Research-intensive fellowships provide early career academic generalists with research training and mentor relationships that may be important for academic career success.1, 2 However, the influence of mentorship on these generalists’ publication productivity, which is associated with advancement and retention in academic careers,3, 4 is not known. We hypothesized that the network around mentors (i.e., how mentors are connected within a community of early career academic generalists, or “mentees”) is associated with mentees’ early career publications.
Between July and August 2016, we surveyed mentees who had completed clinical training as generalists (internal medicine, pediatrics, family medicine, or combined internal medicine-pediatrics) and completed a post-residency research-intensive fellowship (general internal medicine, general pediatrics, health services, or via the Robert Wood Johnson Clinical Scholars Program) between 2002 and 2007. We identified eligible respondents and their email addresses using publicly available lists and direct contact with fellowship program directors. Using an electronic, web-based survey (REDCap), respondents were asked to report demographic information (gender, race, ethnicity) and nominate up to ten mentors they felt were particularly influential either during and/or up until five years after their research-intensive fellowship. We manually extracted the number of mentees’ total and first-author peer-reviewed publications from PubMed over the same time period. Two email reminders were sent, and respondents entered a raffle for 1 of 23 Amazon gift cards (values $10–500).
We constructed a mentor-mentee network (Fig. 1), created by linking mentors through shared mentees and mentees through shared mentors, and calculated three network characteristics: (a) mentee degrees, quantifying the total number of mentors per mentee; (b) mean mentor betweenness centrality, quantifying the importance of each mentor based on the proportion of linkages between network members for which the shortest went through that mentor (larger numbers indicate greater mentor importance); and (c) largest community membership, assigning mentees to the largest interconnected group of mentees and mentors. Using mentee-level multivariable linear regression adjusing for respondents’ gender, underrepresented minority status, clinical specialty, and fellowship institution reputation (based on location at a top 25 research institution based on the 2016 US News and World Report ranking), we evaluated the association between network measures and the mentees’ total number of publications and, as a secondary analysis, the number of first-author publications.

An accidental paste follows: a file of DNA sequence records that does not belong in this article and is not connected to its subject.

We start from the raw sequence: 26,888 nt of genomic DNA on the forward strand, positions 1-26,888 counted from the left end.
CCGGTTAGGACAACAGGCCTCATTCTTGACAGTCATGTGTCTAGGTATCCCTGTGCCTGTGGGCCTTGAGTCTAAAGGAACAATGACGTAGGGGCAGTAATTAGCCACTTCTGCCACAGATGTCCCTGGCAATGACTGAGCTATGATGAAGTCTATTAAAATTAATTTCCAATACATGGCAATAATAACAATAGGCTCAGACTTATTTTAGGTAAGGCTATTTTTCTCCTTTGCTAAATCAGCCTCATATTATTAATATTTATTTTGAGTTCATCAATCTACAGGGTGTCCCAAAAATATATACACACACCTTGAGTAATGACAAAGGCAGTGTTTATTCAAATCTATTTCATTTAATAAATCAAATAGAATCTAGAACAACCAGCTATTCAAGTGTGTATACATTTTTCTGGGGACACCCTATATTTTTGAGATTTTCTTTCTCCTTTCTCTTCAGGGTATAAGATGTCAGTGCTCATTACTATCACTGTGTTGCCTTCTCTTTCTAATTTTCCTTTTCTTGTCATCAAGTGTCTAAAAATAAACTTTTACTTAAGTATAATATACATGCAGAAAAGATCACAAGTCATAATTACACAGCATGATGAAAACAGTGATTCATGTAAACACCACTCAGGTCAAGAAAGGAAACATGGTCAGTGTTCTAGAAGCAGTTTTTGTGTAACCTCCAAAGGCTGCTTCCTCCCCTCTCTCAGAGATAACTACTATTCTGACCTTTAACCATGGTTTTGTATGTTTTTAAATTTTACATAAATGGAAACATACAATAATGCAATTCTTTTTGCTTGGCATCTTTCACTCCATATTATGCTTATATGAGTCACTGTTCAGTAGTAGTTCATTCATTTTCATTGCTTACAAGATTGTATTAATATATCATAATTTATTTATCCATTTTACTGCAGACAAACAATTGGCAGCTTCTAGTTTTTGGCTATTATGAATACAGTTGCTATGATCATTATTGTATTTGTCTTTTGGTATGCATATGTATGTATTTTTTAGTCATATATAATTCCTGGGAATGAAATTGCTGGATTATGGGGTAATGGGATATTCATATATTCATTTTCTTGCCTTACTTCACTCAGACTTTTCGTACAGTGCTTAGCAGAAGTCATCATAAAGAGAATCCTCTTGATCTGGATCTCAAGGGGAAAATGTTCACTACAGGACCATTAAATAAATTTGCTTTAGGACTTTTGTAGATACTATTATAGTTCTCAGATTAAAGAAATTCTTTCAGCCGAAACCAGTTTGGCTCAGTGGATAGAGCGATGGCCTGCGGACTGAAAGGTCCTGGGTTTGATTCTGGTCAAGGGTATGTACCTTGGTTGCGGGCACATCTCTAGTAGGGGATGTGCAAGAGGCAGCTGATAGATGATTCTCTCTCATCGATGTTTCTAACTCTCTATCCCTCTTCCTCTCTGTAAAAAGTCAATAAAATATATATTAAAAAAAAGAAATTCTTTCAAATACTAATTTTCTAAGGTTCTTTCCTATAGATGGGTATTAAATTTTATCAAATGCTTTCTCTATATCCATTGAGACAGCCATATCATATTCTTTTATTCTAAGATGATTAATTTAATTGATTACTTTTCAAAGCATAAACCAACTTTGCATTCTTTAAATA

In total, 162 mentees representing 19 institutions completed our survey (51% response rate) and identified 471 unique mentors for a mean (SD) of 3.8 (2.1) mentors. The majority of respondents were female (64%), and few were underrepresented minorities (10%). Within five years of completing fellowship, mentees had published a mean (SD) of 12.3 (11) total and 6.5 (5.4) first-author publications (Table 1). Mentees identifying mentors with higher mean betweenness centrality had more total publications (p < 0.001). However, mentee degrees and largest community membership were not associated with the mentee’s total number of publications. In secondary analyses, mean betweenness centrality and largest community membership were associated with first-author publication quantity (p < 0.001 and p = 0.03, respectively), but mentee degrees was not.
Understanding how mentors contribute to mentees’ academic success is an important but understudied area. To our knowledge, this study is the first to identify the relationship between having mentors who are highly interconnected within the generalist community with greater peer-reviewed publication productivity, as well as the lack of relationship between other mentorship measures, such as the number of mentors and publication productivity. Our study has several limitations. First, the constructed mentor-mentee network is sensitive to the survey response rate and the accessibility of information on graduates of research-intensive fellowships. Our findings might differ with more respondents and identified mentors. Second, our analysis did not include other factors, such as mentees’ professional and familial obligations (e.g., caretaking for aging parents or children), that could reduce the time and ability to build mentorship relationships or complete peer-reviewed publications.5, 6 Additional evaluations are needed to describe the multi-faceted and dynamic nature of mentor-mentee relationships, as well as the association between mentorship and publications or other forms of academic success. Future work should also validate or test additional network measures quantifying mentorship from mentees’ and mentors’ perspectives. Nonetheless, our study demonstrates the ability to use network approaches to address important issues regarding the relationship between mentors and success for early career academic generalists.
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Conflicts of Interest
The authors declare that they do not have a conflict of interest.
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Chaiyachati, K.H., Liao, J.M., Weissman, G.E. et al. The Association Between Mentor-Mentee Network Features and Publication Productivity Among Early Career Academic Generalists. J GEN INTERN MED 34, 346–348 (2019). https://doi.org/10.1007/s11606-018-4702-5